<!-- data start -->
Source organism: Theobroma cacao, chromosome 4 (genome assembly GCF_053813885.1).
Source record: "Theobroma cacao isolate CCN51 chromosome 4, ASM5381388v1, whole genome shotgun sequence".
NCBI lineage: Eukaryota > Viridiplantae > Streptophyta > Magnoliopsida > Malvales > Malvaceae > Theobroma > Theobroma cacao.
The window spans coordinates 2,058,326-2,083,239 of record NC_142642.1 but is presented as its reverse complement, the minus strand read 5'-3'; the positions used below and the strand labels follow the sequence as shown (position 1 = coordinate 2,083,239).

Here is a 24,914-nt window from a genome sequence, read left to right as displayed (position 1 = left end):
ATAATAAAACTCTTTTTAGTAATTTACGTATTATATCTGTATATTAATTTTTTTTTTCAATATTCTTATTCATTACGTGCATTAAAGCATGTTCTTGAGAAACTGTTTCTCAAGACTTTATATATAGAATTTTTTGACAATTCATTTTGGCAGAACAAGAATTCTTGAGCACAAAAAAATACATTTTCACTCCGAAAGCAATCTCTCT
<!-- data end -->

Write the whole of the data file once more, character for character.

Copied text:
Source organism: Theobroma cacao, chromosome 4 (genome assembly GCF_053813885.1).
Source record: "Theobroma cacao isolate CCN51 chromosome 4, ASM5381388v1, whole genome shotgun sequence".
NCBI lineage: Eukaryota > Viridiplantae > Streptophyta > Magnoliopsida > Malvales > Malvaceae > Theobroma > Theobroma cacao.
The window spans coordinates 2,058,326-2,083,239 of record NC_142642.1 but is presented as its reverse complement, the minus strand read 5'-3'; the positions used below and the strand labels follow the sequence as shown (position 1 = coordinate 2,083,239).

Here is a 24,914-nt window from a genome sequence, read left to right as displayed (position 1 = left end):
ATAATAAAACTCTTTTTAGTAATTTACGTATTATATCTGTATATTAATTTTTTTTTTCAATATTCTTATTCATTACGTGCATTAAAGCATGTTCTTGAGAAACTGTTTCTCAAGACTTTATATATAGAATTTTTTGACAATTCATTTTGGCAGAACAAGAATTCTTGAGCACAAAAAAATACATTTTCACTCCGAAAGCAATCTCTCT